The ocean represents the sea of the sufferings of birth and death, and the turtle represents us, living beings. His limbless state indicates our lack of good fortune. The heat of his belly represents the eight hot hells into which we are led by our anger and resentment, and the cold of the shell of his back, the eight cold hells that result from our covetousness and greed. His remaining at the bottom of the ocean for a thousand years means that we fall into the three evil paths and cannot easily emerge. His rising to the surface only once every thousand years illustrates how difficult it is to emerge from the three evil paths and be born as a human being even once during countless kalpas at the time when Shakyamuni Buddha has appeared in the world.
Other floating logs, such as those of pine or cypress, are easy to find, but a sandalwood log is difficult to encounter. This illustrates that it is easy to encounter all other sutras but difficult to meet the Lotus Sutra. And even if the turtle should encounter a floating sandalwood log, finding one with a suitable hollow is still more difficult. This means that even if one should encounter the Lotus Sutra, it is rare to be able to chant the five characters of Nam-myoho-renge-kyo which are its essence.
The turtle mistakes east for west and north for south. Similarly, common mortals regard superior teachings as inferior and inferior teachings as superior, though they flaunt their knowledge and pretend to be wise. They regard powerless teachings as those which lead to enlightenment, and declare teachings inappropriate to the people's capacity to be suitable for them. Thus they believe that the Shingon teaching is superior and the Lotus Sutra is inferior, and that the former suits the people's capacity but the latter does not.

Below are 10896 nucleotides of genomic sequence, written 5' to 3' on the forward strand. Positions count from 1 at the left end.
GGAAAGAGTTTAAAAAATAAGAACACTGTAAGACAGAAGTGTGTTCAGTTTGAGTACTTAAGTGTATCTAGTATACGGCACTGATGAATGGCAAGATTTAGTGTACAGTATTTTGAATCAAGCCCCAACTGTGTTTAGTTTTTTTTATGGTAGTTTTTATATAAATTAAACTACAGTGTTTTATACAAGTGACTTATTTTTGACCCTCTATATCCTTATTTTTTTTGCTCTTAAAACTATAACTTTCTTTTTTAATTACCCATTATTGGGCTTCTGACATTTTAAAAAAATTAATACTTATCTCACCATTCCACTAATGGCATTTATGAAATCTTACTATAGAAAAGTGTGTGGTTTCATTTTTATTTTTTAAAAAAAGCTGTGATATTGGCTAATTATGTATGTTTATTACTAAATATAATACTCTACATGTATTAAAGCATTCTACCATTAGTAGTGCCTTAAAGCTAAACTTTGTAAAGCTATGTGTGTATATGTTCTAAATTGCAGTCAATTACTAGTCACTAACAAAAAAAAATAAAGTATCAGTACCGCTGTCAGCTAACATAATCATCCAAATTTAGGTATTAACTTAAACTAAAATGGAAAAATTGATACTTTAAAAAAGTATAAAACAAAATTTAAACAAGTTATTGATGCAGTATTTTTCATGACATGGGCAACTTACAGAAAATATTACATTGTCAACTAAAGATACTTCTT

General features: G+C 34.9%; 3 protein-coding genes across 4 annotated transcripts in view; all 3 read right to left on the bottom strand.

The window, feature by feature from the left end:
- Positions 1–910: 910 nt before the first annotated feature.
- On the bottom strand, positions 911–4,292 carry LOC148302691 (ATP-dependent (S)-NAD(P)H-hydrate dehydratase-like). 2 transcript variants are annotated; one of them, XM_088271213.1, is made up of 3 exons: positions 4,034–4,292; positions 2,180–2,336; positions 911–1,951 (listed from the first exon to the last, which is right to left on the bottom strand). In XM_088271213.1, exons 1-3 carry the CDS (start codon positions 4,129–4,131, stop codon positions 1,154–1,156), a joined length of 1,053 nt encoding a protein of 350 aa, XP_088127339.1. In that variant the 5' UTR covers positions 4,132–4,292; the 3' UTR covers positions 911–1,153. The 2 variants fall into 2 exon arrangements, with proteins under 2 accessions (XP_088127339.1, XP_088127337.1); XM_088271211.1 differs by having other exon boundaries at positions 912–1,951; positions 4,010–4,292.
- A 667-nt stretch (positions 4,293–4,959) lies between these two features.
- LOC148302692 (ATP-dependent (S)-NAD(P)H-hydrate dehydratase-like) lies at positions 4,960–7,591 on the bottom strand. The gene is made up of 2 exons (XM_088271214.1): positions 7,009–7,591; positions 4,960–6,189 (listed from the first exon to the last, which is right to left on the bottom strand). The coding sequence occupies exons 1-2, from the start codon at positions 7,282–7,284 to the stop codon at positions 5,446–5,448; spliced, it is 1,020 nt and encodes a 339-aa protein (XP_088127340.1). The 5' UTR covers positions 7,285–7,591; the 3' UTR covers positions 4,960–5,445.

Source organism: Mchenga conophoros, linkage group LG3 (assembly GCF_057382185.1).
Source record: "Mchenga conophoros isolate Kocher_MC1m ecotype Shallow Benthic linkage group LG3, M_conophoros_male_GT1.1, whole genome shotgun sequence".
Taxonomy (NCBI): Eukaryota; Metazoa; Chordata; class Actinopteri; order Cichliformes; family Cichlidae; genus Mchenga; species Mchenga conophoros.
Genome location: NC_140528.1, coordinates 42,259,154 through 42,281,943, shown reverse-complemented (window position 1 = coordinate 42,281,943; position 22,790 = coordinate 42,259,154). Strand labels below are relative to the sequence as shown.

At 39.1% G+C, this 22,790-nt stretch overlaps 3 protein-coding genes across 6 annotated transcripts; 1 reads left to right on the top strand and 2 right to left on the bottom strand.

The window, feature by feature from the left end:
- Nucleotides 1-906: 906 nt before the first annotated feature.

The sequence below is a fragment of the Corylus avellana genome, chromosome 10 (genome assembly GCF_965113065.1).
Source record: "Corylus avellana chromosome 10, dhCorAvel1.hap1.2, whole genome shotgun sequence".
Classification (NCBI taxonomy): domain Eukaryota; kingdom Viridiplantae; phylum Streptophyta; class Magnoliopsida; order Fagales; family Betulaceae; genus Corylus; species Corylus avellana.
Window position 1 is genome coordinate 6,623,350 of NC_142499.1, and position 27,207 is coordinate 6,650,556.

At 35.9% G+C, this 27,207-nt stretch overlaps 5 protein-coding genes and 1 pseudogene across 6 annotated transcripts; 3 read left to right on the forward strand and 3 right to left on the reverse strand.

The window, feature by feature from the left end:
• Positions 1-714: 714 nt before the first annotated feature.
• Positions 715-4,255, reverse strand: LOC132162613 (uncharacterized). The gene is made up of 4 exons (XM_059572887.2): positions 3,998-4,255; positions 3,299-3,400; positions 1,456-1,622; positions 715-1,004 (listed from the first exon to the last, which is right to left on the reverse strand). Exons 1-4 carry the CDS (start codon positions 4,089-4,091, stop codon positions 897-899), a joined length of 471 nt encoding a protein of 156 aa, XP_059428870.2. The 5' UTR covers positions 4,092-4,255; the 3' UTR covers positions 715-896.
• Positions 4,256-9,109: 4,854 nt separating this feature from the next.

Consider will what I have just related. The Buddha made his advent in India and preached various sacred teachings during his lifetime. In the forty-third year of this preaching career he began to expound the Lotus Sutra. For eight years thereafter, all his disciples embraced the Lotus Sutra, which is like a wish-granting jewel. However, Japan is separated from India by two hundred thousand ri of mountains and seas, so that the people here could not even hear the name of the Lotus Sutra
One thousand two hundred years and more after the death of Shakyamuni Buddha, the Lotus Sutra had been brought as far as China but still had not been transmitted to Japan. One thousand five hundred years and more after his death, Buddhism was first introduced to Japan from Paekche during the reign of Japan's thirtieth ruler, Emperor Kimmei. Moreover, in the seven hundred years that have passed since Prince Shotoku first caused Buddhism to be introduced from China, the Lotus Sutra and all other sutras have been propagated widely, so that form the ruler on down to the common people, those who are sensible have come to embrace either the entirety or one volume or chapter of the Lotus Sutra in order to repay their debt to their parents. Thus they believe that they are truly embracing the Lotus Sutra. But they have never chanted Nam-myoho-renge-kyo, and though they appear to believe in the Lotus Sutra, in fact, they are far from believing in it.
It is as if the one-eyed turtle, having found the sacred sandalwood which is difficult to encounter, were not to put his belly into the hollow. If he did not, he would have encountered the sandalwood to no purpose, and he would instantly sink back to the bottom of the ocean.